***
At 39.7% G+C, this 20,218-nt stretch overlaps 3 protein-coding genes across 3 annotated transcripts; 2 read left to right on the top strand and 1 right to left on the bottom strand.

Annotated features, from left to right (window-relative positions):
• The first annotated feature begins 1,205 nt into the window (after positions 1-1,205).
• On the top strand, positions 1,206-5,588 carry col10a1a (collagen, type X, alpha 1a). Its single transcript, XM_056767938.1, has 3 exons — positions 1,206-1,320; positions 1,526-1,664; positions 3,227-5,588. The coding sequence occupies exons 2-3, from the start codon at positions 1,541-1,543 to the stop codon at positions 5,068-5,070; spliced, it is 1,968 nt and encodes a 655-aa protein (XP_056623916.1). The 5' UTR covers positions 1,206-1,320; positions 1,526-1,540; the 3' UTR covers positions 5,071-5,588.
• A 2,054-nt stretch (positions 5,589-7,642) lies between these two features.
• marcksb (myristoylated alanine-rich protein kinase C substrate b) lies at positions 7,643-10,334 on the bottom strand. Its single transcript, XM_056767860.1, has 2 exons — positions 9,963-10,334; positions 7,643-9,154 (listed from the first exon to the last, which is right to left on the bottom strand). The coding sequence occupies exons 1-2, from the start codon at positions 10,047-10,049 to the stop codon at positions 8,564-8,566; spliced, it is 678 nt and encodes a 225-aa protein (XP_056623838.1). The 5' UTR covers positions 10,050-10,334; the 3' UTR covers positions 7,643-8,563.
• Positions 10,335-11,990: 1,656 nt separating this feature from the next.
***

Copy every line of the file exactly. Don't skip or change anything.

At 39.7% G+C, this 20,218-nt stretch overlaps 3 protein-coding genes across 3 annotated transcripts; 2 read left to right on the top strand and 1 right to left on the bottom strand.

Annotated features, from left to right (window-relative positions):
• The first annotated feature begins 1,205 nt into the window (after positions 1-1,205).
• On the top strand, positions 1,206-5,588 carry col10a1a (collagen, type X, alpha 1a). Its single transcript, XM_056767938.1, has 3 exons — positions 1,206-1,320; positions 1,526-1,664; positions 3,227-5,588. The coding sequence occupies exons 2-3, from the start codon at positions 1,541-1,543 to the stop codon at positions 5,068-5,070; spliced, it is 1,968 nt and encodes a 655-aa protein (XP_056623916.1). The 5' UTR covers positions 1,206-1,320; positions 1,526-1,540; the 3' UTR covers positions 5,071-5,588.
• A 2,054-nt stretch (positions 5,589-7,642) lies between these two features.
• marcksb (myristoylated alanine-rich protein kinase C substrate b) lies at positions 7,643-10,334 on the bottom strand. Its single transcript, XM_056767860.1, has 2 exons — positions 9,963-10,334; positions 7,643-9,154 (listed from the first exon to the last, which is right to left on the bottom strand). The coding sequence occupies exons 1-2, from the start codon at positions 10,047-10,049 to the stop codon at positions 8,564-8,566; spliced, it is 678 nt and encodes a 225-aa protein (XP_056623838.1). The 5' UTR covers positions 10,050-10,334; the 3' UTR covers positions 7,643-8,563.
• Positions 10,335-11,990: 1,656 nt separating this feature from the next.